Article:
The concept of a medieval period is problematic for China. Europeans formulated it after the medieval period was over, to identify a past they felt they had transcended, whereas the Chinese did not regularly periodise the past in this way. A few writers made use of 'middle periods' to organise the past, but congruence between their and the European model is never more than coincidence. The approach taken in this article is, instead, to ask whether the Chinese, prior to the twentieth century, developed a sense of history capable of qualitatively discriminating between present and past in the way, or to the degree, that allowed Europeans to 'discover' their medieval period?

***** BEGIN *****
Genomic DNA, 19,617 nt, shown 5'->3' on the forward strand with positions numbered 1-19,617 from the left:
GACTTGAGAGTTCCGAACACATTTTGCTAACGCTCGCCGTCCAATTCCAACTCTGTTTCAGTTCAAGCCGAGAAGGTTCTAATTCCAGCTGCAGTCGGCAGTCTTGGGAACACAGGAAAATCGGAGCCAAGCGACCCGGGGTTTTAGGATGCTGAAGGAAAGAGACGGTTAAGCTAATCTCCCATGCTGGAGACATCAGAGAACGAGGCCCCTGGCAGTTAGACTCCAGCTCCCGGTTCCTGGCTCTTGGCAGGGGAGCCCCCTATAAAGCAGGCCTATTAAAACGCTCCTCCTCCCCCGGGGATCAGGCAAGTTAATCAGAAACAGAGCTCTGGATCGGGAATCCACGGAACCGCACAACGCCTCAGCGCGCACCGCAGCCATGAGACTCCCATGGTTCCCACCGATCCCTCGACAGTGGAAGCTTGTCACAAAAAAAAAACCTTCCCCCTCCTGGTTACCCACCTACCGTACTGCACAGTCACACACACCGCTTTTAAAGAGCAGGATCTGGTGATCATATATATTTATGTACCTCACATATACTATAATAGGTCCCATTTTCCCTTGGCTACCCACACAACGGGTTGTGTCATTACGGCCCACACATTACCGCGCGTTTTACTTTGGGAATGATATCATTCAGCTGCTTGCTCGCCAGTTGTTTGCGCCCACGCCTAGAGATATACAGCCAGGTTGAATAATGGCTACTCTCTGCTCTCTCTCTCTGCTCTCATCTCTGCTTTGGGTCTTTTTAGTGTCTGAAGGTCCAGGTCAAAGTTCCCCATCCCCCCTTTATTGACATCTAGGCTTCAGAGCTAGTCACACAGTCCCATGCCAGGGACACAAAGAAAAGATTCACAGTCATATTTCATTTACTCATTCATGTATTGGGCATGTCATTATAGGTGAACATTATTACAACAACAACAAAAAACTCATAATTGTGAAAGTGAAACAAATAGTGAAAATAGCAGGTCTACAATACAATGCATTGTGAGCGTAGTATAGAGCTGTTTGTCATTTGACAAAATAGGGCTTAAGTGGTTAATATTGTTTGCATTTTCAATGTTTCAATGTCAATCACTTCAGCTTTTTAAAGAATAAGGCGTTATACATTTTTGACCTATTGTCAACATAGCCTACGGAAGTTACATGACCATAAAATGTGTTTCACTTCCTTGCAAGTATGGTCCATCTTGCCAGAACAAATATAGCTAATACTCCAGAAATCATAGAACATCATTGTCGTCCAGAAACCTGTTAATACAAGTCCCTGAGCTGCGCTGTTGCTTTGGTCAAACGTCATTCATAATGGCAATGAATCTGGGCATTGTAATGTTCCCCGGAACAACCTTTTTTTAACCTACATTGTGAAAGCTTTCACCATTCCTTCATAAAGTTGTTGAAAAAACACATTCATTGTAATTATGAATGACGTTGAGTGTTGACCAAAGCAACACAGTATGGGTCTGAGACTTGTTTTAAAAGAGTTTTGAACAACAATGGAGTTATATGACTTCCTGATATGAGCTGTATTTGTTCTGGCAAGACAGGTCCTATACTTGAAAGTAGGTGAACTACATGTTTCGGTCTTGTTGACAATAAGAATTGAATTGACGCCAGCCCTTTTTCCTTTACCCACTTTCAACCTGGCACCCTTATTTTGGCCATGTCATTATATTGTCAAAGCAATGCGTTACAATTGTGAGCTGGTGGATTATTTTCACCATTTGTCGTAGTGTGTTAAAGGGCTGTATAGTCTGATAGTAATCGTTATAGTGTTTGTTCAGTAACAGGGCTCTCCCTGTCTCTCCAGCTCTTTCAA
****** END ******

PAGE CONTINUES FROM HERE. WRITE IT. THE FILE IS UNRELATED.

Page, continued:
Using criteria inspired by Peter Burke's study of Renaissance historio graphy, this article notes that Chinese historians by the seventeenth century, and in some respects long before, met and even surpassed the standards that Burke sets for a self-conscious sense of the past, but without generating a medieval period. Critical skills in history improved over time, but they were not linked to the sort of transformation suggested for Renaissance Europe. That Chinese historians did not 'find' a medieval period indicates that the medieval may be little more than an ideological category in the service of the European teleology of the modern. It also signals the difficulty of establishing a specific category of medievality to which all parts of the world can be related. Rather than generalising the concept of medievality, comparative historians of the medieval period might be better advised to look outward from Europe and become conscious of synchronic trends and events elsewhere if they wish to build a more global understanding of what happened in medieval Europe and the world.